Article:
And as for these symmetries and proportions of the pores, or little passages in the organs of the senses, about which they talk so much, and those different mixtures of seeds, which, they say, being dispersed through all savors, odors, and colors, move the senses of different persons to perceive different qualities, do they not manifestly drive them to this, that things are no more of one nature than another? For to pacify those who think the sense is deceived and lies because they see contrary events and passions in such as use the same objects, and to solve this objection, they teach — that when almost everything was confused and mixed up together, since it has been arranged by Nature that one thing shall fit another thing, it was not the contact or the apprehension of the same quality nor were all parts affected in the same way by what was influencing them. But those only coalesced with anything to which they had a characteristic, symmetrical in a corresponding proportion; so that they are in error so obstinately to insist that a thing is either good or bad, white or not white, thinking to establish their own senses by destroying those of others; whereas they ought neither to combat the senses — because they all touch some quality, each one drawing from this confused mixture, as from a living and large fountain, what is suitable and convenient, — nor to pronounce of the whole, by touching only the parts, nor to think that all ought to be affected after one and the same manner by the same thing, seeing that one is affected by one quality and faculty of it, and another by another. Let us investigate who those men are which bring in this opinion that things are not more of one quality than another, if they are not those who affirm that every sensible object is a mixture, compounded of all sorts of qualities, like a mixture of new wine fermenting, and who confess that all their rules are lost and their faculty of judging quite gone, if they admit any sensible object that is pure and simple, and do not make each one thing to be many?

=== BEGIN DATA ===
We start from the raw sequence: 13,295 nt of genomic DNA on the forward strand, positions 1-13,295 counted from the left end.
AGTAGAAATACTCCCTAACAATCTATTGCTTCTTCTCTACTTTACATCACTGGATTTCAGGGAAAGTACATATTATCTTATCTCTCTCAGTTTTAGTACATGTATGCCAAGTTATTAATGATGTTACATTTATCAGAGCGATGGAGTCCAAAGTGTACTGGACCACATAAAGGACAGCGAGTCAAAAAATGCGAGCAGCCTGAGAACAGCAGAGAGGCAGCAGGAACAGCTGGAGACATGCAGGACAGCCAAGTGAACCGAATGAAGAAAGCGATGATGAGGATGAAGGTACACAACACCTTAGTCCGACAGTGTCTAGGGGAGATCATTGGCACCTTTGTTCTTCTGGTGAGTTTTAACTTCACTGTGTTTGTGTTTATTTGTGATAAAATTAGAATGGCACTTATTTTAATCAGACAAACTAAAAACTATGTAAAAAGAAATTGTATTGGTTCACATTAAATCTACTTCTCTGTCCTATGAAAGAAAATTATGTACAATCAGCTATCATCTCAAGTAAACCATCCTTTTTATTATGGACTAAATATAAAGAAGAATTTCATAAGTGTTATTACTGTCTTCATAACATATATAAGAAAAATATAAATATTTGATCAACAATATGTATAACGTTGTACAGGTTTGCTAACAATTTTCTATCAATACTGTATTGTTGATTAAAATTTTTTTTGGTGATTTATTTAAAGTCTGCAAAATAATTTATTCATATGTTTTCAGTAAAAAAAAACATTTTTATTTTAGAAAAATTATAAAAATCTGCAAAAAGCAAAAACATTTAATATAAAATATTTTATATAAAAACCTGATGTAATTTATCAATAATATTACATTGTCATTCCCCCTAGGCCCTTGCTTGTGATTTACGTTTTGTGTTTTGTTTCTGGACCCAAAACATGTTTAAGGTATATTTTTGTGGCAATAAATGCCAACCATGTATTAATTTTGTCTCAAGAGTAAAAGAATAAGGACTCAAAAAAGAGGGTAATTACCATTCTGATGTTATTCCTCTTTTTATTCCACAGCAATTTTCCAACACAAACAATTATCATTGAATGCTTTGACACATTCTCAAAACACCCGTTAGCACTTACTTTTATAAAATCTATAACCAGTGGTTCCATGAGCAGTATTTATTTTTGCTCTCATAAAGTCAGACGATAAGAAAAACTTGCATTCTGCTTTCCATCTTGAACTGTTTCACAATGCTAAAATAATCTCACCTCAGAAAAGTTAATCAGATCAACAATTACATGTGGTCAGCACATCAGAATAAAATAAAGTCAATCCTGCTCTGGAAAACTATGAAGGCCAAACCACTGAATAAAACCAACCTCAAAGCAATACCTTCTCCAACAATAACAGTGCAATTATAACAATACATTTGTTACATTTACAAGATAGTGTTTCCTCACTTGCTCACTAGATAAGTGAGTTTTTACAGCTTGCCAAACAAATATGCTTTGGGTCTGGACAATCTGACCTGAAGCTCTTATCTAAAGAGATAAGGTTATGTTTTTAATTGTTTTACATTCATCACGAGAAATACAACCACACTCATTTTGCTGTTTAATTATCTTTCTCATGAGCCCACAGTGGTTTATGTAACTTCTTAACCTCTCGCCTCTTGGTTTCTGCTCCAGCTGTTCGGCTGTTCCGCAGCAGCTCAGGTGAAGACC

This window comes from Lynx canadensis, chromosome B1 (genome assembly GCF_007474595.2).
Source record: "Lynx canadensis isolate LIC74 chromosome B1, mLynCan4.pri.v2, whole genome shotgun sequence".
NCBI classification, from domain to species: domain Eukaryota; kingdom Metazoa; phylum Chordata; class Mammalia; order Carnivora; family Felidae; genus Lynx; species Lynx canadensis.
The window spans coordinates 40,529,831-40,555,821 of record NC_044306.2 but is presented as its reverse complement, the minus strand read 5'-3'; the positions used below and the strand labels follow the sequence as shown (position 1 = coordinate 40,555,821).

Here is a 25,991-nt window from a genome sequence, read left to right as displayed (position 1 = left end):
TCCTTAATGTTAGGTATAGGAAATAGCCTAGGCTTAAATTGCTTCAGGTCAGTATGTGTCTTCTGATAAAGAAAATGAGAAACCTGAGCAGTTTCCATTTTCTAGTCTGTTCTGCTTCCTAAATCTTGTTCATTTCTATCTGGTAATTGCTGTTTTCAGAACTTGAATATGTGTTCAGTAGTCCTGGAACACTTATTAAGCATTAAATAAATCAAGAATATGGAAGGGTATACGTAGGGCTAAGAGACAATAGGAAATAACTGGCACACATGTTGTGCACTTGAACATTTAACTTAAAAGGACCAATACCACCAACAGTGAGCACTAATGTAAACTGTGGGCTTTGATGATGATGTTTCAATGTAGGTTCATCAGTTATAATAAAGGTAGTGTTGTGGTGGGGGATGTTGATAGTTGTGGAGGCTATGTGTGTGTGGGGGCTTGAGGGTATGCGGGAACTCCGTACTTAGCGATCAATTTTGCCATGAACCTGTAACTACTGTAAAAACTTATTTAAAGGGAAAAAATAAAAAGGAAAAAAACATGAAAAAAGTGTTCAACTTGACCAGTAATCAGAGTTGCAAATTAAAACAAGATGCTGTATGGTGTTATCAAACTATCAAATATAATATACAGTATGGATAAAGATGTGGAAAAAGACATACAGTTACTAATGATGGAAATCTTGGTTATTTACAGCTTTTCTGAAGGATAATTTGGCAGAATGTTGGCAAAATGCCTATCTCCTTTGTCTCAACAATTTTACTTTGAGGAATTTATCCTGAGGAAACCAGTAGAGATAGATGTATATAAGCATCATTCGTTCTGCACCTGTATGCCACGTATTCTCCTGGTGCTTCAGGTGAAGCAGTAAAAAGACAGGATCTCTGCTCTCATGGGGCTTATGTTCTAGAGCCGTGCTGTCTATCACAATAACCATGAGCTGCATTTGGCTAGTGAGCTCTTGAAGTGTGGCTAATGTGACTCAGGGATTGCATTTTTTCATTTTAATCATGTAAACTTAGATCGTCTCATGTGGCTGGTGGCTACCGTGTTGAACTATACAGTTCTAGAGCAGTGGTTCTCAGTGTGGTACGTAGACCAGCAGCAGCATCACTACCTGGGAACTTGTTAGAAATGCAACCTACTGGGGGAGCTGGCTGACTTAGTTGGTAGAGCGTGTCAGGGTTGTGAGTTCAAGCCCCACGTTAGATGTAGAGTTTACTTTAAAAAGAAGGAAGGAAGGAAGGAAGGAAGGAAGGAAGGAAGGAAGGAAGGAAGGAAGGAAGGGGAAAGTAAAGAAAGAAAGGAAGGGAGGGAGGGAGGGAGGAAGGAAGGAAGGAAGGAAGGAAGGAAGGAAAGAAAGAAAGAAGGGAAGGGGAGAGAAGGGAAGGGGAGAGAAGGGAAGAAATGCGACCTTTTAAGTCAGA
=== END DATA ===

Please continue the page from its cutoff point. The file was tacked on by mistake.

See now to this purpose, what discourse and debate Epicurus makes Polyaenus to have with him in his Banquet concerning the heat of wine. For when he asked, “Do you, Epicurus, say, that wine does not heat?” some one answered, “It is not universally to be affirmed that wine heats.” And a little after: “For wine seems not to be universally a heater; but such a quantity may be said to heat such a person.” And again subjoining the cause, to wit, the compressions and disseminations of the atoms, and having alleged their commixtures and conjunctions with others when the wine comes to be mingled in the body, he adds this conclusion: “It is not universally to be said that wine is endued with a faculty of heating; but that such a quantity may heat such a nature and one so disposed, while such a quantity to such a nature is cooling. For in such a mass there are such natures and complexions of which cold might be composed, and which, united with others in proper measure, would yield a refrigerative virtue. Wherefore some are deceived, who say that wine is universally a heater; and others, who say that it is universally a cooler.” He then who says that most men are deceived and err, in holding that which is hot to be heating and that which is cold to be cooling, is himself in an error, unless he should allow that his assertion ends in the doctrine that one thing is not more of one nature than another. He farther adds afterwards that oftentimes wine entering into a body brings with it thither neither a calefying nor refrigerating virtue, but, the mass of the body being agitated and disturbed, and a transposition made of the parts, the heat-effecting atoms being assembled together do by their multitude cause a heat and inflammation in the body, and sometimes on the contrary disassembling themselves cause a refrigeration.